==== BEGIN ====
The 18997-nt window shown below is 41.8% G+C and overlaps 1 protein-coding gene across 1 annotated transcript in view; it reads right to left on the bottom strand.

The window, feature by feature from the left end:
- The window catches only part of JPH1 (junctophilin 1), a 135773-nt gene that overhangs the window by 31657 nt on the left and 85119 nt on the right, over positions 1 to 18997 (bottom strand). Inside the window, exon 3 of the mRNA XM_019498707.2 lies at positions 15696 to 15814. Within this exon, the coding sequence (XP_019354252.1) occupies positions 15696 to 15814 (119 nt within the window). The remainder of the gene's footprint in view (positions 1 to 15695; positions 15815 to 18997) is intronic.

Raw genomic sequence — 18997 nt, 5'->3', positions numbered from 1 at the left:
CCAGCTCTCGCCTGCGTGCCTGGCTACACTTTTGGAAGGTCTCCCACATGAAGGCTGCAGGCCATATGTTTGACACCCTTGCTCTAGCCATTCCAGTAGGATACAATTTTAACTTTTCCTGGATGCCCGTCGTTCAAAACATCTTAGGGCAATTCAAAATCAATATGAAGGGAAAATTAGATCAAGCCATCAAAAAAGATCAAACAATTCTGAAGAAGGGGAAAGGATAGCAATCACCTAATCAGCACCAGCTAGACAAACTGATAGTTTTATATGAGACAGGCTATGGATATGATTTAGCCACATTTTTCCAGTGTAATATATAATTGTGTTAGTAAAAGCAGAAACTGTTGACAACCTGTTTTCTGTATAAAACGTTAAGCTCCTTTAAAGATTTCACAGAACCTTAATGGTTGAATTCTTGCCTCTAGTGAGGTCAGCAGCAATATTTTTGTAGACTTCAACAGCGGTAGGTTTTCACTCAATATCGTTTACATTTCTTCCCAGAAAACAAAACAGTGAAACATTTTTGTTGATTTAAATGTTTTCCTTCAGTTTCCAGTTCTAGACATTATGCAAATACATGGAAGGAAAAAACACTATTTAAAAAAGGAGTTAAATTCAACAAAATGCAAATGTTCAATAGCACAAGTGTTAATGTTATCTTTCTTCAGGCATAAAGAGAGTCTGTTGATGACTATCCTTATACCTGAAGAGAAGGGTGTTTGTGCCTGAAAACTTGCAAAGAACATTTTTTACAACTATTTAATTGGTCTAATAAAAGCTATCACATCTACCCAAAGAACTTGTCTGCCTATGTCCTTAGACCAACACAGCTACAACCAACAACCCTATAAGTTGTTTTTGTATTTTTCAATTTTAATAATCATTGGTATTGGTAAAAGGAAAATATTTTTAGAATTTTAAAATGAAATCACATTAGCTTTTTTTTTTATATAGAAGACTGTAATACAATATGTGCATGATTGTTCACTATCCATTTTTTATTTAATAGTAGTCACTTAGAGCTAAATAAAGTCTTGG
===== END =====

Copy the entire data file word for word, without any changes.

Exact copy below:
The 18997-nt window shown below is 41.8% G+C and overlaps 1 protein-coding gene across 1 annotated transcript in view; it reads right to left on the bottom strand.

The window, feature by feature from the left end:
- The window catches only part of JPH1 (junctophilin 1), a 135773-nt gene that overhangs the window by 31657 nt on the left and 85119 nt on the right, over positions 1 to 18997 (bottom strand). Inside the window, exon 3 of the mRNA XM_019498707.2 lies at positions 15696 to 15814. Within this exon, the coding sequence (XP_019354252.1) occupies positions 15696 to 15814 (119 nt within the window). The remainder of the gene's footprint in view (positions 1 to 15695; positions 15815 to 18997) is intronic.

Raw genomic sequence — 18997 nt, 5'->3', positions numbered from 1 at the left:
CCAGCTCTCGCCTGCGTGCCTGGCTACACTTTTGGAAGGTCTCCCACATGAAGGCTGCAGGCCATATGTTTGACACCCTTGCTCTAGCCATTCCAGTAGGATACAATTTTAACTTTTCCTGGATGCCCGTCGTTCAAAACATCTTAGGGCAATTCAAAATCAATATGAAGGGAAAATTAGATCAAGCCATCAAAAAAGATCAAACAATTCTGAAGAAGGGGAAAGGATAGCAATCACCTAATCAGCACCAGCTAGACAAACTGATAGTTTTATATGAGACAGGCTATGGATATGATTTAGCCACATTTTTCCAGTGTAATATATAATTGTGTTAGTAAAAGCAGAAACTGTTGACAACCTGTTTTCTGTATAAAACGTTAAGCTCCTTTAAAGATTTCACAGAACCTTAATGGTTGAATTCTTGCCTCTAGTGAGGTCAGCAGCAATATTTTTGTAGACTTCAACAGCGGTAGGTTTTCACTCAATATCGTTTACATTTCTTCCCAGAAAACAAAACAGTGAAACATTTTTGTTGATTTAAATGTTTTCCTTCAGTTTCCAGTTCTAGACATTATGCAAATACATGGAAGGAAAAAACACTATTTAAAAAAGGAGTTAAATTCAACAAAATGCAAATGTTCAATAGCACAAGTGTTAATGTTATCTTTCTTCAGGCATAAAGAGAGTCTGTTGATGACTATCCTTATACCTGAAGAGAAGGGTGTTTGTGCCTGAAAACTTGCAAAGAACATTTTTTACAACTATTTAATTGGTCTAATAAAAGCTATCACATCTACCCAAAGAACTTGTCTGCCTATGTCCTTAGACCAACACAGCTACAACCAACAACCCTATAAGTTGTTTTTGTATTTTTCAATTTTAATAATCATTGGTATTGGTAAAAGGAAAATATTTTTAGAATTTTAAAATGAAATCACATTAGCTTTTTTTTTTATATAGAAGACTGTAATACAATATGTGCATGATTGTTCACTATCCATTTTTTATTTAATAGTAGTCACTTAGAGCTAAATAAAGTCTTGG